Five days after Headline Surfer's stories from the last New Year's party started trending in the Google News Directories for New Smyrna Beach and climbing rapidly to the top of the major online search engines Bing and Yahoo, in addition to Google, the police department finally responded through then-Lt. Michael Brouillette, the department's public information officer.
"If they see a violation they take action," police spokesman Lt. Mike Brouilette insisted in a telephone interview the morning of Jan. 5, "whether that is to write a ticket or make them pour out the alcohol."
Brouilette, since promoted to captain and named by the city manager last month to take over for Pagano as interim chief, beginning Tuesday, refused to change his statement, even as he was reminded of the video footage captured New Year's Eve and well into the morning of patrons walking in and out with beer purchased from inside.
In fact, at one point in one of two videos shot that night and published during the New Year's party on Flagler, Headline Surfer confronted several cops who were literally within 10 yards of two people who stepped out of the Om Bar and stood side by side on the public sidewalk, each holding a glass mug with beer.
The photo at left shows a man and a woman standing outside the Om Bar on Flagler Avenue during the overnight New Year's celebration. They were allowed to continue drinking until Headline Surfer approached several cops just a short distance away and asked rhetorically if it was Ok for them to be drinking on the public sidewalk. One of the offers then approached them and asked them to take their beers inside, which they did. The interaction is shown in the video clip. The officer didn't arrest them on a charge of carrying an open container of alcohol, a misdemeanor nor did he make them empty out their glass mugs as the NSBPD's PIO said was protocol five days later in finally responding to media requests for clarification on enforcement.
The mugs are considered "deadly missiles" in cop jargon, because of the potential for serious injury or even death, if thrown with a direct strike at someone's head. The dialogue went like this: Headline Surfer: "Hello gentlemen."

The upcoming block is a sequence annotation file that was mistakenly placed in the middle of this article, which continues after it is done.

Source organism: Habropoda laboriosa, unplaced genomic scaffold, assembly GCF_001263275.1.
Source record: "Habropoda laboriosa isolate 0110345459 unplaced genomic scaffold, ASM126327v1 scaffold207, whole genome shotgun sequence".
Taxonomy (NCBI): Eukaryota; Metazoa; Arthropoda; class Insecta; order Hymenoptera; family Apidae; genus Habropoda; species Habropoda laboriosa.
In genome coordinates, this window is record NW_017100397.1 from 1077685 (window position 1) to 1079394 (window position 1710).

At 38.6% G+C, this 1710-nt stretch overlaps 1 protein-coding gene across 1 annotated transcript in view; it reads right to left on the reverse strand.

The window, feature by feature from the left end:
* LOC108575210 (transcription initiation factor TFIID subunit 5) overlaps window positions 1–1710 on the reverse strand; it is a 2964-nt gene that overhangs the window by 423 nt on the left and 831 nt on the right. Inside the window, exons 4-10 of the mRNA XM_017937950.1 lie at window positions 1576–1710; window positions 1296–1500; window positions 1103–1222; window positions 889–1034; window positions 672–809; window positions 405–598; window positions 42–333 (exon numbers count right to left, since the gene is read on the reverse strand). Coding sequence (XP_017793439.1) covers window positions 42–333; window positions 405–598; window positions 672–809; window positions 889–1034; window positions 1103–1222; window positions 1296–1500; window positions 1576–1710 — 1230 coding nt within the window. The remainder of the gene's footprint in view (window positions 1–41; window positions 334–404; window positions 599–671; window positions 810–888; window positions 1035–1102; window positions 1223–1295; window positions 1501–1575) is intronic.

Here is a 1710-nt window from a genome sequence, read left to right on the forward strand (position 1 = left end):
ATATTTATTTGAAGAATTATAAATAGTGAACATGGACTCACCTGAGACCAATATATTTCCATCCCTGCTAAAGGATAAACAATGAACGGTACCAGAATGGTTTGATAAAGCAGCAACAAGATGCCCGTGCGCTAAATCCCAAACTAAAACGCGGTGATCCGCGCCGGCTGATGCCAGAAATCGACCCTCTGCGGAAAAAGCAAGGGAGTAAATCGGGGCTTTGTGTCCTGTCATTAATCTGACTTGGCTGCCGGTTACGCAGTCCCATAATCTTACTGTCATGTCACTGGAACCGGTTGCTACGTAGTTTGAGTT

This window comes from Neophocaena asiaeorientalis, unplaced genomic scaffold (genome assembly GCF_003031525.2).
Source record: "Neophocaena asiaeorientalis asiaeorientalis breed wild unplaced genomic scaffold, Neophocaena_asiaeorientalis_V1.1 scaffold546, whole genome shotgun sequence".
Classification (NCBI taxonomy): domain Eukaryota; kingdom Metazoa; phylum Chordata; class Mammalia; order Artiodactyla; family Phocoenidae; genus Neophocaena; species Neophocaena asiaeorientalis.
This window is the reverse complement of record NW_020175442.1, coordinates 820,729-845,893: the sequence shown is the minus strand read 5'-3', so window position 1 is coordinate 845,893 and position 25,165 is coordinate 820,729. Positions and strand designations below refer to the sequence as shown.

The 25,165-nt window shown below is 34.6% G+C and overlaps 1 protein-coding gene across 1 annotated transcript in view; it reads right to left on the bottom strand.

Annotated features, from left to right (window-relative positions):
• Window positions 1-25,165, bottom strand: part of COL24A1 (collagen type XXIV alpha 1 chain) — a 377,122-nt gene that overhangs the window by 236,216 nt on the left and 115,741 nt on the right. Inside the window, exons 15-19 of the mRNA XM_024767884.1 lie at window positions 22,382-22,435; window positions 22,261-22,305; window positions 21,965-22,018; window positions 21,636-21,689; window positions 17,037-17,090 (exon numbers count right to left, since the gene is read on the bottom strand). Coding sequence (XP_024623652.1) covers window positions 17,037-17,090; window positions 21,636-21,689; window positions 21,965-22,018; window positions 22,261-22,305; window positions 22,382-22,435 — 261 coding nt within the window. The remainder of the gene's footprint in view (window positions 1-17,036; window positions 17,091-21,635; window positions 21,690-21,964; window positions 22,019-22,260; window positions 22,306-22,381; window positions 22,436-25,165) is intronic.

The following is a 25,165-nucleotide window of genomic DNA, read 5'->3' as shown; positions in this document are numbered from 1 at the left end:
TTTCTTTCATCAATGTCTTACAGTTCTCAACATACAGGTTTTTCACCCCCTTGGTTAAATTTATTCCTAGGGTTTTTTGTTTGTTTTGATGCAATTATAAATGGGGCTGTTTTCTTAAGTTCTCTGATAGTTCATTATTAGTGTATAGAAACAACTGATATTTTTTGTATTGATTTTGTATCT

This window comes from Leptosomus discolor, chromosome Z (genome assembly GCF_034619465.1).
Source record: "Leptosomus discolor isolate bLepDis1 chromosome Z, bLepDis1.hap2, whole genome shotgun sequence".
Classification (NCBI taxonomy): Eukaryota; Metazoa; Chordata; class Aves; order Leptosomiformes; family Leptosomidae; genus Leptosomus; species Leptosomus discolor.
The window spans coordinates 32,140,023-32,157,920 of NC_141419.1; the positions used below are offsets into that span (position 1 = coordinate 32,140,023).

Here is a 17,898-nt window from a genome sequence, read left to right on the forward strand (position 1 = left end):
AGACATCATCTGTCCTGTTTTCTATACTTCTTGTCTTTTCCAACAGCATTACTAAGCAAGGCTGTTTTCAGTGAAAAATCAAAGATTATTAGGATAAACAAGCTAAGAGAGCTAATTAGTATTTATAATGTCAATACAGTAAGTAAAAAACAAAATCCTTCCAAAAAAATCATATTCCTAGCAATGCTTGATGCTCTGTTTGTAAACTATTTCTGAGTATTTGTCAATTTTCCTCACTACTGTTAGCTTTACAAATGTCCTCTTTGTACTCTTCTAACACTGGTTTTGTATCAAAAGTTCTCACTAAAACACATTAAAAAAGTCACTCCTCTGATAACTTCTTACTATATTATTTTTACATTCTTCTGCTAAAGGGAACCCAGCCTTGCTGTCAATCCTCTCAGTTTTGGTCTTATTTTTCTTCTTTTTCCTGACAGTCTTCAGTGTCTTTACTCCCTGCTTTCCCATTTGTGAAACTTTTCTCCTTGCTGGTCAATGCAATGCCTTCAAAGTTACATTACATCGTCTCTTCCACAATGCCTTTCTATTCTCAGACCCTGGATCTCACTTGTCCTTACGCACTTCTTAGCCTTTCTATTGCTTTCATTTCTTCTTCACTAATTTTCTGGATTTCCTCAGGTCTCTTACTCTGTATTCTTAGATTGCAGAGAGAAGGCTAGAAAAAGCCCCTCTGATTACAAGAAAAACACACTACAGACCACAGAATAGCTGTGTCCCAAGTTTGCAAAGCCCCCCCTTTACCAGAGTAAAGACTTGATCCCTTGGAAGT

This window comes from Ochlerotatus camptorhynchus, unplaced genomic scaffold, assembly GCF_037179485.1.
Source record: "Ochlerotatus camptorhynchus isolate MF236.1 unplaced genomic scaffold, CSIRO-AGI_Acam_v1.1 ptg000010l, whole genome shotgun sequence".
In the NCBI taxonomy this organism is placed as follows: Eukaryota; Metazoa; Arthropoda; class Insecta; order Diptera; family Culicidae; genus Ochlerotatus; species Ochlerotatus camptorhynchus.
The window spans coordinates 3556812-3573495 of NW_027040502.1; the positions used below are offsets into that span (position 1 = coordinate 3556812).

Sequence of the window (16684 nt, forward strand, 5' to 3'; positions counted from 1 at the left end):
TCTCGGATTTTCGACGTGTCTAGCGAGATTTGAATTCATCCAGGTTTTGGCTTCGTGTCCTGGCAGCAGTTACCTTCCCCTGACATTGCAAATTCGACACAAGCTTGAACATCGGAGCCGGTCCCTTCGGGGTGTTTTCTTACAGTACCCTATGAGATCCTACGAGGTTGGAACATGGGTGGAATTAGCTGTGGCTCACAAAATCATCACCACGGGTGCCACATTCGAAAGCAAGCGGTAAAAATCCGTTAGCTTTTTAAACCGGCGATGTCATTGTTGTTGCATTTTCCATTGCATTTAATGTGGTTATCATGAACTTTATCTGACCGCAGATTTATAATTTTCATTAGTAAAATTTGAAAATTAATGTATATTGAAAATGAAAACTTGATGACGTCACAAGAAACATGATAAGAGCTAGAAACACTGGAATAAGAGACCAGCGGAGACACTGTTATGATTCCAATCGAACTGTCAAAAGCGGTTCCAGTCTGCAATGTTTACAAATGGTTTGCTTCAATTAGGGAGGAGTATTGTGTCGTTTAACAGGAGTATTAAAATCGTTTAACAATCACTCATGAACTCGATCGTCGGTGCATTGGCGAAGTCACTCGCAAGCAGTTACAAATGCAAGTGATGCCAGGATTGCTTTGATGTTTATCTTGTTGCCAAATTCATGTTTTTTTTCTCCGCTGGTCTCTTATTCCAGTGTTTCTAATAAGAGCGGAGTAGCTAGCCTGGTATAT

First cop: "How's it going?"
Second cop allowed: "Hey Henry Frederick, how's it going man?"
Headline Surfer? "Is it OK that people are drinking right now in front of the Om Bar in front with alcohol?"
Second cop: "No, we'll go over and we'll talk to them."
The cop did just that almost immediately, but he didn't arrest them or even issue a citation. And at the very least, they weren't ordered to empty the beer from the mugs as Brouillette insisted was the protocol, after the fact when he finally responded five days later.
The man and women were allowed to step back inside and then the cop spent several minutes talking to the bouncer before walking away.
About the Blogger
Henry Frederick is publisher of Headline Surfer®, the award-winning 24/7 internet newspaper serving the Daytona Beach-Orlando metro area via HeadlineSurfer.com, launched April 7, 2008, as Florida's first around-the-clock online newspaper. Frederick is among the Sunshine State's most experienced reporters with scores of regional, state & national journalism-industry awards for nearly 100 breaking news & investigative reporting stories in Florida, New York, Massachusetts & Connecticut.
View his blog archives here